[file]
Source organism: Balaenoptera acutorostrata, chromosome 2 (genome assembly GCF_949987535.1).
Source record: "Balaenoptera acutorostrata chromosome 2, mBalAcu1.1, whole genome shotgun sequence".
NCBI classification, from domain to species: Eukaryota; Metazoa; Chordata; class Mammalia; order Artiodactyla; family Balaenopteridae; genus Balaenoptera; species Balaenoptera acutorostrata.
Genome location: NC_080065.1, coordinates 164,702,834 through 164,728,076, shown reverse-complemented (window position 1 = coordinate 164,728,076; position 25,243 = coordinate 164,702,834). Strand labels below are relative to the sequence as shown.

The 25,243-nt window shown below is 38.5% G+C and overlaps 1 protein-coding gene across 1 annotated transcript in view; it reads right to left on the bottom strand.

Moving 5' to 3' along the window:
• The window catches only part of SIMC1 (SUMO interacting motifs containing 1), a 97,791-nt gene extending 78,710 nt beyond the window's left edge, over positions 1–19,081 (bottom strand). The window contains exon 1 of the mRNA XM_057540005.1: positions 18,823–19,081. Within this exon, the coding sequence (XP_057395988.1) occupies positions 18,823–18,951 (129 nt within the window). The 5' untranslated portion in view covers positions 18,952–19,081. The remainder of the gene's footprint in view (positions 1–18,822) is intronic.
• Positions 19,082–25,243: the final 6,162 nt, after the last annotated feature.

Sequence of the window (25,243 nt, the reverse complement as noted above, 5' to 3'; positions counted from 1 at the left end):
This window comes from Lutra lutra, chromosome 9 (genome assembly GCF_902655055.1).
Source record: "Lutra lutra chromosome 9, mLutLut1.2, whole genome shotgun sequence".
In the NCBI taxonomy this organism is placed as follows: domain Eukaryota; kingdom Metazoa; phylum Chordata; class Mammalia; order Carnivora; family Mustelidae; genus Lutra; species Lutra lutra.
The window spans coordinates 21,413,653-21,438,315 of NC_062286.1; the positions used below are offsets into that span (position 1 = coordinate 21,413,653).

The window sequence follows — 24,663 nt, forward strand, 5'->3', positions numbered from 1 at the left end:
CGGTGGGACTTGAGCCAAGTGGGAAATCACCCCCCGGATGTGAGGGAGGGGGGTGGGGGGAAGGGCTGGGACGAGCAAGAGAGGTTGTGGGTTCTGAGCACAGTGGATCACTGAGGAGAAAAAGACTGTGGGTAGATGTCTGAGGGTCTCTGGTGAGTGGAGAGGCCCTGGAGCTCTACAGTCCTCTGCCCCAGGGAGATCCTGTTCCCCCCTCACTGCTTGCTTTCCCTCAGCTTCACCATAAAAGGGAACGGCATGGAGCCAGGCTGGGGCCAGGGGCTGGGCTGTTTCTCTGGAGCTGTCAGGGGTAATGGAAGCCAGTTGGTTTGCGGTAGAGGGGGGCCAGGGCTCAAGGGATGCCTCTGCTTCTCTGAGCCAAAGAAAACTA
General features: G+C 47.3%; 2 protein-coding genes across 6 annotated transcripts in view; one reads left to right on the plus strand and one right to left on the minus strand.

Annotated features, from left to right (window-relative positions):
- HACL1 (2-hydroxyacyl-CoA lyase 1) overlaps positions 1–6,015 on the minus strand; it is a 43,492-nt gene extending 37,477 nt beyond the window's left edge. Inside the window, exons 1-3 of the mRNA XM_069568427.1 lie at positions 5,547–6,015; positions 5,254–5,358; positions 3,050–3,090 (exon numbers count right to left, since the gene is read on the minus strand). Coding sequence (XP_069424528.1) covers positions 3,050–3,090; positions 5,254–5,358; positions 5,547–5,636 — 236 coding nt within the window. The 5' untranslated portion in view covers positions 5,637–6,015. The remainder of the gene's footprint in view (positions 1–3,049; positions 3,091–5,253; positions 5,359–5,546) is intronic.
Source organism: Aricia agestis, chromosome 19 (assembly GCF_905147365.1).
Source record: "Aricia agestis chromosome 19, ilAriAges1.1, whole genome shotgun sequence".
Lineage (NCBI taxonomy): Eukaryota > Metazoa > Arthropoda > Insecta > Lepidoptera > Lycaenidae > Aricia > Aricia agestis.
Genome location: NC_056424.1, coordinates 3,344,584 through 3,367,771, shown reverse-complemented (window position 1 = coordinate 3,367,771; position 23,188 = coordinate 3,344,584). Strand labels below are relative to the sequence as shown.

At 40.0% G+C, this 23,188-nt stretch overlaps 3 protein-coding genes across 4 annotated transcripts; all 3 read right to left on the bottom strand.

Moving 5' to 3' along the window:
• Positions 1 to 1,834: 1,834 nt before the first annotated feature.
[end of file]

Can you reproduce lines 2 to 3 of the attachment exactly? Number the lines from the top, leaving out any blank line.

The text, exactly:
Source record: "Balaenoptera acutorostrata chromosome 2, mBalAcu1.1, whole genome shotgun sequence".
NCBI classification, from domain to species: Eukaryota; Metazoa; Chordata; class Mammalia; order Artiodactyla; family Balaenopteridae; genus Balaenoptera; species Balaenoptera acutorostrata.